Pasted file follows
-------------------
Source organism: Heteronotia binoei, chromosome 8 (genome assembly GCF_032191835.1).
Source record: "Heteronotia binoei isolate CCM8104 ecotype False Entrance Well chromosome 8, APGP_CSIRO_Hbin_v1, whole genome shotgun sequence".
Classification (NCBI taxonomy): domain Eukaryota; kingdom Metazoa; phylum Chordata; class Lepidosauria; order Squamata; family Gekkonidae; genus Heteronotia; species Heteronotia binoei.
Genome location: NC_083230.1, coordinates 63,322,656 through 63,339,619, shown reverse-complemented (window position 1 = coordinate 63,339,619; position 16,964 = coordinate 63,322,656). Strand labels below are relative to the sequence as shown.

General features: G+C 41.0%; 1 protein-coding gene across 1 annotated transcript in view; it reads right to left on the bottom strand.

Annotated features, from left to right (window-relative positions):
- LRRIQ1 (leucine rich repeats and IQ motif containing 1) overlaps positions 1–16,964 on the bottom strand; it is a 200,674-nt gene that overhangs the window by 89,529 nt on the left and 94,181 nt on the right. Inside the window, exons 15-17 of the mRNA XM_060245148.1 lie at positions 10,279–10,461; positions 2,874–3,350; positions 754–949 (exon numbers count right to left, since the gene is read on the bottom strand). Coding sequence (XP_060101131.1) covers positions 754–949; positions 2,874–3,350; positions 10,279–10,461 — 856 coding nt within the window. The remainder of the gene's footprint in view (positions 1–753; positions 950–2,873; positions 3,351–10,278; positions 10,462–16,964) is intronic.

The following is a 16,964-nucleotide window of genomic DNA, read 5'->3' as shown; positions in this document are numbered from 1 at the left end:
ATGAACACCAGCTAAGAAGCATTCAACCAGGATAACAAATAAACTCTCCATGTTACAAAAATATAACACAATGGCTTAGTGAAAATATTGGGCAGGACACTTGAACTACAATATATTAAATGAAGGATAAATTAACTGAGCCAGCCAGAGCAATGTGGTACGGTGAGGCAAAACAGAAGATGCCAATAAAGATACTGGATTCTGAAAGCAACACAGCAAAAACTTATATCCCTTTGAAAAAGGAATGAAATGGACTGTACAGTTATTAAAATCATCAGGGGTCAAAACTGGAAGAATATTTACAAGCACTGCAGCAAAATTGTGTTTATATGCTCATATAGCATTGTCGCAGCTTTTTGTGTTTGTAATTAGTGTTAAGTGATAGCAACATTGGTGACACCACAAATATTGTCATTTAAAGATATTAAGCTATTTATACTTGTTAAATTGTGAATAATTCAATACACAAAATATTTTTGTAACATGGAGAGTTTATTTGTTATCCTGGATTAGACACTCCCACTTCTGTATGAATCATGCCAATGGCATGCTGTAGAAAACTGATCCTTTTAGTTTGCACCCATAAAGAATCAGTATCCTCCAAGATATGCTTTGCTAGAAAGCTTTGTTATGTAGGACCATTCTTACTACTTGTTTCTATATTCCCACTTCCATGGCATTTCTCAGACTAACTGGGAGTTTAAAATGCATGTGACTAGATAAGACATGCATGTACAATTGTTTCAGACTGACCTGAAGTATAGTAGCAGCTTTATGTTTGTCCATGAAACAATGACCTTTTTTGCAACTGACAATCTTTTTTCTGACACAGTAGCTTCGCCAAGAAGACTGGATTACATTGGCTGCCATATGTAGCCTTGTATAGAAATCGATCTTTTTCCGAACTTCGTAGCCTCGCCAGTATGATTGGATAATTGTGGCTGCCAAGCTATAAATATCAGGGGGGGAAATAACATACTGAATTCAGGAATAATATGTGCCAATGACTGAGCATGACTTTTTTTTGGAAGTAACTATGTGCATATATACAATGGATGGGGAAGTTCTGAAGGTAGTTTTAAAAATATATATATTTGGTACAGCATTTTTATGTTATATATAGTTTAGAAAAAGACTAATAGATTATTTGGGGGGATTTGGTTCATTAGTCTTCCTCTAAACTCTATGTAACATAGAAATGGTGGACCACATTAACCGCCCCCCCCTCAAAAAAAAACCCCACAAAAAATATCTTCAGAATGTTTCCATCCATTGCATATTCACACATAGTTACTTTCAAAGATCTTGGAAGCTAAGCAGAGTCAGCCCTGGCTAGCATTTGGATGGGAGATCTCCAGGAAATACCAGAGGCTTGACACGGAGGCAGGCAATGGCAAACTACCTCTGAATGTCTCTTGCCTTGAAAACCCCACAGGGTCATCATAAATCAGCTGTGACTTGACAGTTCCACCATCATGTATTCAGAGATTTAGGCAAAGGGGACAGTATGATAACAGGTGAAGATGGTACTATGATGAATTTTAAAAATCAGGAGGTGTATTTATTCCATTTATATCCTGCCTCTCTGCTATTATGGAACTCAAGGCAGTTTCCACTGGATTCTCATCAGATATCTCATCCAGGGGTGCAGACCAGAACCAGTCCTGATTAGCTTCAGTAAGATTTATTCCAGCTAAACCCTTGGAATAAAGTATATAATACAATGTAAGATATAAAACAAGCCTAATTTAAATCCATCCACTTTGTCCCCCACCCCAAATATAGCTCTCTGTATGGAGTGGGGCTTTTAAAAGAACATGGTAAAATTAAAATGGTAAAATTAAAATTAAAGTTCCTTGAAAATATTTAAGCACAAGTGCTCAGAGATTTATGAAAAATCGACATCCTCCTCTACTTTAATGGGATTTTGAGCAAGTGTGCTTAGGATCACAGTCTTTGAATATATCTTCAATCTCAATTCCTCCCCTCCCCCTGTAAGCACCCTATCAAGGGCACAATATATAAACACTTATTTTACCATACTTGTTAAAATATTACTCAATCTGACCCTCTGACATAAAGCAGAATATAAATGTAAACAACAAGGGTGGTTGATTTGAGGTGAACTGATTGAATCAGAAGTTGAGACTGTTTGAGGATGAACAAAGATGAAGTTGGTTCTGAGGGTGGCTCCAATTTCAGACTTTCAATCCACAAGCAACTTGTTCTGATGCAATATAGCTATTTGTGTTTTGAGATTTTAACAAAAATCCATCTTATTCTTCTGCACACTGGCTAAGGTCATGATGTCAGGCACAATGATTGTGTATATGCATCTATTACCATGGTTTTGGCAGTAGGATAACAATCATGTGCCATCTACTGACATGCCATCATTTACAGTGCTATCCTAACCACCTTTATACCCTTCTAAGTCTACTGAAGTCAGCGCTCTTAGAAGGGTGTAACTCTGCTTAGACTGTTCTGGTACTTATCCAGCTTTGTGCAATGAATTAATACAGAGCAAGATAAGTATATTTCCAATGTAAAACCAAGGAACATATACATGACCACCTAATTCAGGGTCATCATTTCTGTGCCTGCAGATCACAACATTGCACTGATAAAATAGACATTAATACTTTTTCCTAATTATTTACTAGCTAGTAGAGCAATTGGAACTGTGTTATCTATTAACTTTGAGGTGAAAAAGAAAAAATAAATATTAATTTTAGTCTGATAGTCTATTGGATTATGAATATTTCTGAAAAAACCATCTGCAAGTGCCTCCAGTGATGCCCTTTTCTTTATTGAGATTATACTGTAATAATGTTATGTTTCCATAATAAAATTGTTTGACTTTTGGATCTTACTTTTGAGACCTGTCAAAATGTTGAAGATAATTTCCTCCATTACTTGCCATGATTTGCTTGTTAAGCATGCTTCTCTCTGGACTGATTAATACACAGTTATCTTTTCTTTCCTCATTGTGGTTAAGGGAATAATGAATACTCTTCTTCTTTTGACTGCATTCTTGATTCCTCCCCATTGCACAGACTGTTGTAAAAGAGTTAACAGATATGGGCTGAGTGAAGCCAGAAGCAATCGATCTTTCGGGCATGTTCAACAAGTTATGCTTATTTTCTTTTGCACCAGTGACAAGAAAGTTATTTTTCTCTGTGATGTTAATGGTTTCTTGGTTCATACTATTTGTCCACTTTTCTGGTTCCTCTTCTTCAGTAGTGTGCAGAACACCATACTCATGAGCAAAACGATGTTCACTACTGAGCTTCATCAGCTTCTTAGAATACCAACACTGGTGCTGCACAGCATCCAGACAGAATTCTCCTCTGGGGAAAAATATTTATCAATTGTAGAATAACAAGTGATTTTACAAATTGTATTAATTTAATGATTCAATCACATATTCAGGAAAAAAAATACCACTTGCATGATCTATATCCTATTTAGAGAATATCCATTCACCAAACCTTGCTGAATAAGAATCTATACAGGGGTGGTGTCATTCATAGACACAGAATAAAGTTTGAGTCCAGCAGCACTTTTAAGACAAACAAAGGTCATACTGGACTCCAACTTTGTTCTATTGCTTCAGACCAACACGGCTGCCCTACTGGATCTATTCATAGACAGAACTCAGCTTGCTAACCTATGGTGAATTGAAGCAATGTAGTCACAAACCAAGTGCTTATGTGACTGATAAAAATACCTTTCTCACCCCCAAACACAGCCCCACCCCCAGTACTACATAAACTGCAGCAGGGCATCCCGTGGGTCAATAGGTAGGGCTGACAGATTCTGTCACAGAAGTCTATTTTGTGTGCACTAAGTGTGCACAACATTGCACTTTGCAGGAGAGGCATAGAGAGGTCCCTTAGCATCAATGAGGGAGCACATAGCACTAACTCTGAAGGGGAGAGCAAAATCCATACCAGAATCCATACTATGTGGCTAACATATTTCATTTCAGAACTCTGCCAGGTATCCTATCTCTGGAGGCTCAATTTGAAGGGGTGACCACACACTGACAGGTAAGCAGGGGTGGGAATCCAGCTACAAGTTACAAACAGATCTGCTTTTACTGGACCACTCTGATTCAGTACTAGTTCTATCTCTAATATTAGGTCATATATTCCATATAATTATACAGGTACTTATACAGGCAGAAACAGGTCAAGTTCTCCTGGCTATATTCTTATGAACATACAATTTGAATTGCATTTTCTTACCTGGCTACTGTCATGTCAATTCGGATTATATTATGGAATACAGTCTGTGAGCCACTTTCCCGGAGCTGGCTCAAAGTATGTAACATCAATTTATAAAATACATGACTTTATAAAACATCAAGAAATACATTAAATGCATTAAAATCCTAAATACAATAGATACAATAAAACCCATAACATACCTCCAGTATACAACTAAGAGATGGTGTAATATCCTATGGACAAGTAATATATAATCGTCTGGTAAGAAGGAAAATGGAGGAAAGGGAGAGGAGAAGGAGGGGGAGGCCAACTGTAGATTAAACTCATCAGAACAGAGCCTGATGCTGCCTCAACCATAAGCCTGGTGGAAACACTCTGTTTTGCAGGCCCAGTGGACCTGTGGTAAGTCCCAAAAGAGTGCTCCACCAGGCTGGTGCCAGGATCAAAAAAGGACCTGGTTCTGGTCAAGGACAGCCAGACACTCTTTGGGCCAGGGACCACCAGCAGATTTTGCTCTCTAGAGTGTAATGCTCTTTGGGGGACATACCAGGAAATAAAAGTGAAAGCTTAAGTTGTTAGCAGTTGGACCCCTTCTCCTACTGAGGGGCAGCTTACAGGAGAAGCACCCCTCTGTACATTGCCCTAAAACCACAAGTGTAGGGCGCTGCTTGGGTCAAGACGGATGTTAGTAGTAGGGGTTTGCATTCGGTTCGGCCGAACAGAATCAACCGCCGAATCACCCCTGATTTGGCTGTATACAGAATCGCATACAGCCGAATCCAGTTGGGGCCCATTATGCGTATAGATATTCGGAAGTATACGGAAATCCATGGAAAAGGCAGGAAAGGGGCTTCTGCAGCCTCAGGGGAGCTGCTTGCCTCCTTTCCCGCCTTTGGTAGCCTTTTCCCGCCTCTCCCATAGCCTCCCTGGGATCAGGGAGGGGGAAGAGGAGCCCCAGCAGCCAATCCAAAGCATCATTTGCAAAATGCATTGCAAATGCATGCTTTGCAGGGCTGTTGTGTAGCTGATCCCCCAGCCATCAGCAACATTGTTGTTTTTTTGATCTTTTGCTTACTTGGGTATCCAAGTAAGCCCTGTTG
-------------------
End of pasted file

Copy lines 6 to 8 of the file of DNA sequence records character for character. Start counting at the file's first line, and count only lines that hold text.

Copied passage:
Annotated features, from left to right (window-relative positions):
- LRRIQ1 (leucine rich repeats and IQ motif containing 1) overlaps positions 1–16,964 on the bottom strand; it is a 200,674-nt gene that overhangs the window by 89,529 nt on the left and 94,181 nt on the right. Inside the window, exons 15-17 of the mRNA XM_060245148.1 lie at positions 10,279–10,461; positions 2,874–3,350; positions 754–949 (exon numbers count right to left, since the gene is read on the bottom strand). Coding sequence (XP_060101131.1) covers positions 754–949; positions 2,874–3,350; positions 10,279–10,461 — 856 coding nt within the window. The remainder of the gene's footprint in view (positions 1–753; positions 950–2,873; positions 3,351–10,278; positions 10,462–16,964) is intronic.

The following is a 16,964-nucleotide window of genomic DNA, read 5'->3' as shown; positions in this document are numbered from 1 at the left end: